Yasmin Alibhai-Brown visits the provinces and finds oppression, degradation and casual racism on the train to Yorkshire:
I don’t have a beard, a hijab or a rucksack, yet my first-class train ticket is checked five times. Perhaps Trevor Phillips would say I wasn’t trying hard enough to integrate
Five times? That sort of thing sounds overly officious to me. And all because she has brown skin. Disgraceful behaviour, surely.
But let’s allow Ms Brown to tell the whole story before we condemn Britain’s railway ticket inspectors to the status of punctillious Nazis who only need only spot a brown face or detect a whiff of curry before they start their cruel discrimination over the number of times tickets are checked.
On my way to Harrogate to speak at a conference on hospice care, I am late, so rush on without a ticket. Standard class is packed and, with a column to write for the Evening Standard en route, I decide to go first class.
Well, we’ve all done it haven’t we? Decided to travel first class without bothering to pay for it. Who wants to stand next to so many standard class passengers if one doesn’t need to? Surely it’s perfectly acceptable behaviour for someone who has an important engagement to lecture people in Harrogate on hospice care? And an Evening Standard article to write as well. An important multi-tasking London journalist has certain standards.
As I sit down, I can feel some passengers staring at me. I don’t have a beard, a hijab or a rucksack. Yet five times staff ask for proof that I am entitled to be there.
The staring must have been a minor trial but can probably be explained away as the lazy curiosity anyone – of whatever tint – is greeted with when entering a train carriage for the first time. But asking five times if she is entitled to sit in first class carriage. That’s different. Especially if it’s the only ethnic minority in the carriage who is being picked on.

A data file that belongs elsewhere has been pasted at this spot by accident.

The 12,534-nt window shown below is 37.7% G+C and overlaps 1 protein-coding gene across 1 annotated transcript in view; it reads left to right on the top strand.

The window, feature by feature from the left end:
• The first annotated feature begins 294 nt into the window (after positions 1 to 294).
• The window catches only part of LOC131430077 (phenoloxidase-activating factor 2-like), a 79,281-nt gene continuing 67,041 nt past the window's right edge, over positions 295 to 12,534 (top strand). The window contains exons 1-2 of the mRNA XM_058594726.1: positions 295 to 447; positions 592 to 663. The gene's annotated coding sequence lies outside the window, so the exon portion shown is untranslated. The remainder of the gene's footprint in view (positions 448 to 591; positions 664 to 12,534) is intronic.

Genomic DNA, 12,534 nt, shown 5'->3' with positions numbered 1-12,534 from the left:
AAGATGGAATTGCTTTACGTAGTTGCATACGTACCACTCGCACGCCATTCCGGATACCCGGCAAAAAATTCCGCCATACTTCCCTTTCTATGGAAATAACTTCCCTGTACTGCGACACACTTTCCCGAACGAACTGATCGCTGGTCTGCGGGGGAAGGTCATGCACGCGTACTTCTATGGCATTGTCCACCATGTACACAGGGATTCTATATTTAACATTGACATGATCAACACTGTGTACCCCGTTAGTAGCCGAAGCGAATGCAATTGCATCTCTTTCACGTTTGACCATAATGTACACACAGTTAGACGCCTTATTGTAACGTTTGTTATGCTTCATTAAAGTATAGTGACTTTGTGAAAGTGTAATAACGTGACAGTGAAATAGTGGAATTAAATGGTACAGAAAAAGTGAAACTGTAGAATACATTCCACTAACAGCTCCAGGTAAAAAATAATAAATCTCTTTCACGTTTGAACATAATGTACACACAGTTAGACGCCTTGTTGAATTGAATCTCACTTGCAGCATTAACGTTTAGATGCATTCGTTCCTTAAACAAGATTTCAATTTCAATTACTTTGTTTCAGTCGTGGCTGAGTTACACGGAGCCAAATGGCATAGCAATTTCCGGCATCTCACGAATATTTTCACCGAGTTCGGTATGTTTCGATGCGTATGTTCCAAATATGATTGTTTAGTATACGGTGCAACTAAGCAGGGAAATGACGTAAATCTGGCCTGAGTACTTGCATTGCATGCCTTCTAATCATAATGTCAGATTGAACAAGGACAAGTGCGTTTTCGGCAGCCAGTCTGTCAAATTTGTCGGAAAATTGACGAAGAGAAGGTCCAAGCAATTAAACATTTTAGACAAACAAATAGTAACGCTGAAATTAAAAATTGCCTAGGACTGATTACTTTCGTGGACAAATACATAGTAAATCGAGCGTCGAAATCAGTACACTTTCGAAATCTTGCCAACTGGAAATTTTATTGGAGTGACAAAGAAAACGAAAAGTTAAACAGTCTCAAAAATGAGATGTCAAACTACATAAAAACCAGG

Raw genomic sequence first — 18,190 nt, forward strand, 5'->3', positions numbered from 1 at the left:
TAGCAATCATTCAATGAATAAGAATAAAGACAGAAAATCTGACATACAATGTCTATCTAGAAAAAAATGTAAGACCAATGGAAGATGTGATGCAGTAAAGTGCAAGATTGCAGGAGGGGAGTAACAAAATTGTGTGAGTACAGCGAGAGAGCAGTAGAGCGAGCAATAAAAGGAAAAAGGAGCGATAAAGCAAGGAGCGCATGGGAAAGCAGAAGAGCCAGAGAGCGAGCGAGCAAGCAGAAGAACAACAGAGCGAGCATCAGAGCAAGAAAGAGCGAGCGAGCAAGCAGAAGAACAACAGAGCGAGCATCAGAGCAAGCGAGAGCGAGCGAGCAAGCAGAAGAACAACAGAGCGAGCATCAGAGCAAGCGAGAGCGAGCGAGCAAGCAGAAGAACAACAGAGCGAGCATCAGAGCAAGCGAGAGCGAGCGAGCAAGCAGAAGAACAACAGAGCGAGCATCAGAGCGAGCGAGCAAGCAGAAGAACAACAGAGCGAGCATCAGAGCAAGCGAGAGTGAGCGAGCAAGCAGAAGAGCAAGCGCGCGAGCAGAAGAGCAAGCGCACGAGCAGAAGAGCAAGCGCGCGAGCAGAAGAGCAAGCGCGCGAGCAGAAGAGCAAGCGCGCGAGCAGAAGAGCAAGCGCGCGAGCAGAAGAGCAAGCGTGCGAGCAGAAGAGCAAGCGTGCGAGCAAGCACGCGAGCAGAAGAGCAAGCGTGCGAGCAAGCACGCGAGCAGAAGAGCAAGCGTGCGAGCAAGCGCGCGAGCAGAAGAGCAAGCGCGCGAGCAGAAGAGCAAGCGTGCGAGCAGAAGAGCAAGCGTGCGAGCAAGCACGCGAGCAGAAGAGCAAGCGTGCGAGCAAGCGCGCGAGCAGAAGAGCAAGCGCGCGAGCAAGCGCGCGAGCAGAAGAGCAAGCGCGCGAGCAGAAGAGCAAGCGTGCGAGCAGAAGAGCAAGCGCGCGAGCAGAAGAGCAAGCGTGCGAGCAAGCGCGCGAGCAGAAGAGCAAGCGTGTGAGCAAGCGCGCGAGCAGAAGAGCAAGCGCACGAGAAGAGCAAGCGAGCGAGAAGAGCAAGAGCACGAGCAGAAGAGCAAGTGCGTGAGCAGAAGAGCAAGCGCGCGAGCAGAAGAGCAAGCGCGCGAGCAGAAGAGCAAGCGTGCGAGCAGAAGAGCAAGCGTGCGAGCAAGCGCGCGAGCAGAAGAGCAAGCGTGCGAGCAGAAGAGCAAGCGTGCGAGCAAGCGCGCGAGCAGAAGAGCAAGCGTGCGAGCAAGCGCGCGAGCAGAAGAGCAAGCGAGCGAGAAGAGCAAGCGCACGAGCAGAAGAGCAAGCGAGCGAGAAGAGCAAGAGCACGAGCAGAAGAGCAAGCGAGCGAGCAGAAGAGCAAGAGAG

I inquire politely why the others aren’t having to produce their tickets. “Madam, I am doing my job. These are regular customers.”
Hmmm. I’m starting to smell a rat here.
If, in similar circumstances, I had been asked if I was entitled to sit in first class I think I might have confessed right away that I wasn’t. Then I would have explained why I was there and attempted to get away with as small a fine as possible by being friendly and co-operative with the ticket inspector who, after all, was just doing what he was paid to do for a wage considerably lower that that enjoyed by “feisty” Independent columnists.
So why put him to the bother of asking five times? I wasn’t there so can’t say for sure but can only presume from the context that Ms Brown didn’t see fit to answer the question the first, second, third, and fourth time it was asked of her and the poor man was treated to the polite enquiries as to why she alone was being picked on by him rather receiving an honest answer to his question.
Maybe it’s just me but if I wanted wanted to mitigate the trouble I was in for obtaining services by deception I would have tried to smooth things over with the ticket inspector rather than accusing him of racism. But as I say that’s just me.
Racism does exist in this country and is a problem that needs dealing with. If any readers of Harry’s Place think they have been asked for their first class ticket too many times and it’s only because of the colour of their skin rather than because they couldn’t actually produce the correct ticket my advice would be to write to the customer relations manager of the company at fault, copying the letter to the managing director. The letter should explain what happened in as much detail as possible including the exact time of the incident. Make a note of the conversation as as soon after the incident as possible because contemporaneous notes have a higher evidential value.
Something tells me this is not the route Ms Brown will be taking though and that the penalty charge she complains about in the article is more likely to have been levied for bumptious behaviour towards a member of the staff than because of her pigmentation. I’ll let you know how the struggle for justice goes if Ms Brown ever mentions it again in print.
Anyway, all’s well that ends well. Ms Brown informs us she was treated to a capital repast and sparkling company on the way back to London after her temporary sojourn in Harrogate:
A portly gent with grey hair sits opposite me. The guinea fowl takes time to come, so we start to talk. He is a rich Scots entrepreneur, dreadful right-winger on taxes, libertarian, too, anti-regulation and an enthusiastic bore about golf, but a great conversationalist. He shares his cheese platter with me and orders expensive champagne. Suddenly the staff are licking our boots, plying us with free chocs and smiles. Maybe I do belong, after all.
I suspect these last words are more true than she thinks.